The IRS is reportedly reconsidering that whole facial recognition thing. According to Bloomberg, the Treasury Department is looking into alternatives to ID.me, after its deal with the identity verification service prompted widespread backlash.
A MESSAGE FROM CHAMBER OF PROGRESS
The numbers are in. Voters want new regulations harnessing the power of America’s tech sector, but there’s a wide gap between where they stand and the tech legislation in Congress. When asked about their top priorities for tech regulation:
- Top Choice: Cybersecurity (35%)
- Second Choice: Protecting data privacy (12%)
In the states
The FCC is sending more than $1.2 billion to 32 states through its Rural Digital Opportunity Fund. The funding will pay for broadband deployment by 23 different providers. The agency also said it will be stepping up audits of the program.
Waymo is suing the California DMV in an attempt to stop the agency from sharing data on self-driving vehicle crashes. Waymo says that the crash data should be treated as a trade secret. An anonymous entity had requested crash data from the California DMV, but the agency gave Waymo a chance to redact information. The anonymous entity challenged the redactions, kicking off this lawsuit.
Mobile game copycats could expose Apple and Google to legal risk, according to Protocol gaming reporter Nick Statt. Free-to-play copycats can be breeding grounds for fraud, scams and other security and privacy risks. Many slip under the radar of reviewers due to the volume of app store submissions.
AWS and Microsoft executives keep warning about the threat of China’s artificial intelligence ambitions, but that hasn’t stopped either company from growing its own AI and cloud projects there.
Around the world
Facebook is “not ready for the coming electoral tsunami,” the company’s former public policy director, Katie Harbath, wrote in an op-ed this weekend. Elections in France, Kenya, Australia, Brazil, the Philippines and the United States are all happening this year, which will require Facebook to “start planning now for how it will exponentially scale up people, products and partnerships to handle so many elections at once in 2022 and 2024,” Harbath wrote.
Russia may be stepping up efforts to ban what it considers to be “toxic” online content. Vladimir Putin’s crackdown on online speech already forced Apple and Google to pull an app associated with opposition leader Alexei Navalny from their stores last year. The country also hit both Google and Meta with multimillion-dollar fines last month over their failures to remove “banned” content.
Gay dating and hookup app Grindr has disappeared from Apple’s App Store in China. The country, which has nudged Apple into policing its app environment on behalf of Beijing’s priorities, is doubling down on online content ahead of the Winter Olympics, which begin Friday.
A MESSAGE FROM CHAMBER OF PROGRESS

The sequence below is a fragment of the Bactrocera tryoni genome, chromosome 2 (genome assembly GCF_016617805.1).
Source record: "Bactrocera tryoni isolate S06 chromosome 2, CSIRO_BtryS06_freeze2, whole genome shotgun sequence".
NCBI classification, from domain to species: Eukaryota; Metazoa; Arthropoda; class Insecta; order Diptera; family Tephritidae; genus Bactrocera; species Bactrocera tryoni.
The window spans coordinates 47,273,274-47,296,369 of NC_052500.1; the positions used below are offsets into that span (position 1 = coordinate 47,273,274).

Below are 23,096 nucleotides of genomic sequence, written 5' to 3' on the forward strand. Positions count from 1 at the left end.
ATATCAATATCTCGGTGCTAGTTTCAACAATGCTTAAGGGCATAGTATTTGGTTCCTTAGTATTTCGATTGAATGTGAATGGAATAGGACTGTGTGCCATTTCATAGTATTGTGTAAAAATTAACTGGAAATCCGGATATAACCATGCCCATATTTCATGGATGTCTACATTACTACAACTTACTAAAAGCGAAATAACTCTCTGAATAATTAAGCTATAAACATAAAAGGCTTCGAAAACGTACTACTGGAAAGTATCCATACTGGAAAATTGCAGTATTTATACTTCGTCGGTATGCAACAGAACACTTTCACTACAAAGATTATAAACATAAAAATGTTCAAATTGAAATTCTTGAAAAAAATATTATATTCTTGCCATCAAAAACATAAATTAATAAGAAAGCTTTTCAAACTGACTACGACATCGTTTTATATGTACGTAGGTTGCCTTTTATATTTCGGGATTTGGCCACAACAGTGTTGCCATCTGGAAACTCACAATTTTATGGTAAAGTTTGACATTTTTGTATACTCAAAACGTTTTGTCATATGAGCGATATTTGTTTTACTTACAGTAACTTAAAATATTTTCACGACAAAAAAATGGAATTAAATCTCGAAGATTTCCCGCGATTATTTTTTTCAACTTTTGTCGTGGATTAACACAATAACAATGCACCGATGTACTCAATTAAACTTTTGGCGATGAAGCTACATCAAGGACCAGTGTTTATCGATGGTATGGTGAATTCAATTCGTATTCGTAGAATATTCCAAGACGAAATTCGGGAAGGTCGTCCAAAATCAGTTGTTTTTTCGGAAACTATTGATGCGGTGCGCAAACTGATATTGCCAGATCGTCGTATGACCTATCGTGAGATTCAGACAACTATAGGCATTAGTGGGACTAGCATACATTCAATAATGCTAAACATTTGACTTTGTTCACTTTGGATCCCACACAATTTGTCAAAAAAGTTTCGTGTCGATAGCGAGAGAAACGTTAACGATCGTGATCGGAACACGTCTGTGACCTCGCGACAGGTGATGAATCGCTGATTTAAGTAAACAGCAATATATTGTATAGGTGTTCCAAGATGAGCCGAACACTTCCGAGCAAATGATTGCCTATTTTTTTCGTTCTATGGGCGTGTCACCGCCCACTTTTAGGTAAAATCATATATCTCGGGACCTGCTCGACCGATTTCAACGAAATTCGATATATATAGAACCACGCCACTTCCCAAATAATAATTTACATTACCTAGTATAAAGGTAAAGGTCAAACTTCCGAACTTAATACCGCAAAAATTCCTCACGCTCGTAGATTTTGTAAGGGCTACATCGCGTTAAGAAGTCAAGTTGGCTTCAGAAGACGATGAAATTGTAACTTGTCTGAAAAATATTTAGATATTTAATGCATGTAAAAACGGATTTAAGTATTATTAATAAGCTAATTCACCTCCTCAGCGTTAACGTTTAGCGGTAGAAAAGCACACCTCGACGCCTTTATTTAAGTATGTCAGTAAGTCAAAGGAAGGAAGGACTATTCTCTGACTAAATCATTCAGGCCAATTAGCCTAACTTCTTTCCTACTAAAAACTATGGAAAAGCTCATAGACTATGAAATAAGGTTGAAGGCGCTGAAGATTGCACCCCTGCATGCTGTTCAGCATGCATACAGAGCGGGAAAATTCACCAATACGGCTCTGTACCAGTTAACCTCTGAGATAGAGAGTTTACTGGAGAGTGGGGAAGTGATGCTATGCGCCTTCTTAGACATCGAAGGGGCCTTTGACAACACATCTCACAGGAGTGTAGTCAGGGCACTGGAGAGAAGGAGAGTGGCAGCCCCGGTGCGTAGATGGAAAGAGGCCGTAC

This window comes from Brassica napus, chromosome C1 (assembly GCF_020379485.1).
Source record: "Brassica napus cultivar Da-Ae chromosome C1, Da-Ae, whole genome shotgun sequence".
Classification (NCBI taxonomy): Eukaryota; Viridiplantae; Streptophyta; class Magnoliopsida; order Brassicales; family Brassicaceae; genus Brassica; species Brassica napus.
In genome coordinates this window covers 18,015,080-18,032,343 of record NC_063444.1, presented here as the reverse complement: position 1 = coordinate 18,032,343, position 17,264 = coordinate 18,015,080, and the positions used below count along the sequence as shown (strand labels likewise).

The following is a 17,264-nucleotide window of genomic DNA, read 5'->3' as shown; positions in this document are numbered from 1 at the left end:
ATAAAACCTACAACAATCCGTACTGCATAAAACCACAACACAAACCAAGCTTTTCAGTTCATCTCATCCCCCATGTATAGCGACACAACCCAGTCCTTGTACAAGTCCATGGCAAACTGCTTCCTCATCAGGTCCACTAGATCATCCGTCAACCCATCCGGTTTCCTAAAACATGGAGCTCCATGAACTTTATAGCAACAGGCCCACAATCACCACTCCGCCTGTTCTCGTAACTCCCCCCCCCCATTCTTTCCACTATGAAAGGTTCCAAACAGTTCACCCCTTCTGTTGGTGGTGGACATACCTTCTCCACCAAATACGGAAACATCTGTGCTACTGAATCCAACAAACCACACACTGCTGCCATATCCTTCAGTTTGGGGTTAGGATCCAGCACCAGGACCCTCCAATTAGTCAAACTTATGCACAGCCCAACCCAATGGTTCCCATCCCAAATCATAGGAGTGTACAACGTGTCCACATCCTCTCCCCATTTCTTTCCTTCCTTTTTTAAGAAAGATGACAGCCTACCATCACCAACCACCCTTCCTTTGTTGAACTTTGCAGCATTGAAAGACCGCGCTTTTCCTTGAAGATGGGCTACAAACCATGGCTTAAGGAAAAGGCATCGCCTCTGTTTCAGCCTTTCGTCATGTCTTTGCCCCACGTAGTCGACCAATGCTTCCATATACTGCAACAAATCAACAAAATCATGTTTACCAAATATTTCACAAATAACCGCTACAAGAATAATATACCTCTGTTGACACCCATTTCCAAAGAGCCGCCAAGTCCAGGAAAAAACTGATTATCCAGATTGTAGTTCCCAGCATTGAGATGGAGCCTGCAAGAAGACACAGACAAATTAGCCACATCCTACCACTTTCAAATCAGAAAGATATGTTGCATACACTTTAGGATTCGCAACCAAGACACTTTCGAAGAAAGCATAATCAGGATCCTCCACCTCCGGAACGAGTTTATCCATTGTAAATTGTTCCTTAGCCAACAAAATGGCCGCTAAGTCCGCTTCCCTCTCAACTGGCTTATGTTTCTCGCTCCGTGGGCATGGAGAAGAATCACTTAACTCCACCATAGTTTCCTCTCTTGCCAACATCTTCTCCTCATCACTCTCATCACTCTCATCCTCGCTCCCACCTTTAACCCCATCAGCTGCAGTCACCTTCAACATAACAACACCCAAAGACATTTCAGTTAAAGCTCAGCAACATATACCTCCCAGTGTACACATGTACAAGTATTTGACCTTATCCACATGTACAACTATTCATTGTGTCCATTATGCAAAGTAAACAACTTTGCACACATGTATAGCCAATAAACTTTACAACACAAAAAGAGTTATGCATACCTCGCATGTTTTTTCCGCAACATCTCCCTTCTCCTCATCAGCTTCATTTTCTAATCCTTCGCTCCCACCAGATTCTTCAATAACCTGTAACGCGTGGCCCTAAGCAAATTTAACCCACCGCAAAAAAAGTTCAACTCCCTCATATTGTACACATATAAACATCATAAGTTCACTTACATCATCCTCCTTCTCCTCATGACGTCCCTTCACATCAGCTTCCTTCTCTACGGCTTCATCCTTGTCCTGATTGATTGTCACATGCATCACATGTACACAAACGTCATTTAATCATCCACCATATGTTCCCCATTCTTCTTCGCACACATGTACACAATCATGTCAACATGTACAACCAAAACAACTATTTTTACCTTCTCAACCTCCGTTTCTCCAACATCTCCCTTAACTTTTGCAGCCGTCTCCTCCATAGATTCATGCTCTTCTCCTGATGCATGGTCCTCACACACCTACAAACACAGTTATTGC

Autonomous vehicles can help the United States address issues of mobility, traffic safety, and climate change. Read the latest analysis on how AVs stand to benefit communities across the country.
In the media, culture and metaverse
Meta has been offering employees a chance to “win swag” if they wear its AR glasses around and collect data using the glasses’ camera and sensors. As for the creepiness factor, according to The New York Times, employees are supposed to wear “research participant” T-shirts while wearing the glasses. That should do it.
Google stopped serving ads to Dan Bongino’s website after YouTube banned the controversial conservative commentator. Bongino had been a top target of the non-profit Check My Ads Institute, which aims to pressure not just advertisers but ad exchanges that fund hate speech and disinformation — and he seems to blame the group.
Spotify published its “long-standing” platform rules Sunday, as its stock price took a nosedive and artists including Neil Young and Joni Mitchell vowed to pull their music from the platform. CEO Daniel Ek tried to allay critics saying, “I want you to know that from the very first days of the pandemic, Spotify has been biased toward action.”
In the C-Suite
Mystery solved! Chris Lehane, former policy lead at Airbnb, confirmed he’s heading to Katie Haun’s new crypto fund KRH Partners. “I'm thrilled to announce I’m joining @katie_haun’s new firm as Chief Strategy Officer to help crypto & web3 startups as they seek to democratize the next gen of the internet,” Lehane wrote in a tweet.
Now that he’s out of office, former Manhattan DA Cy Vance will chair the cybersecurity practice at the law firm Baker McKenzie. Vance, who helped launch an ongoing city probe into Trump’s real estate empire, apparently called cybercrime “a huge issue.”
Is this even legal?
You can trademark a color, but can you…blockchain it?
If you could own color on the blockchain—and earn royalties from it each time an NFT that uses those colors trades, which colors would you mint? This is what we're going to make possible at the upcoming @colordotmuseum NFT market.
— Omar Farooq (@curator1of1) January 29, 2022
Thanks for reading — see you Wednesday.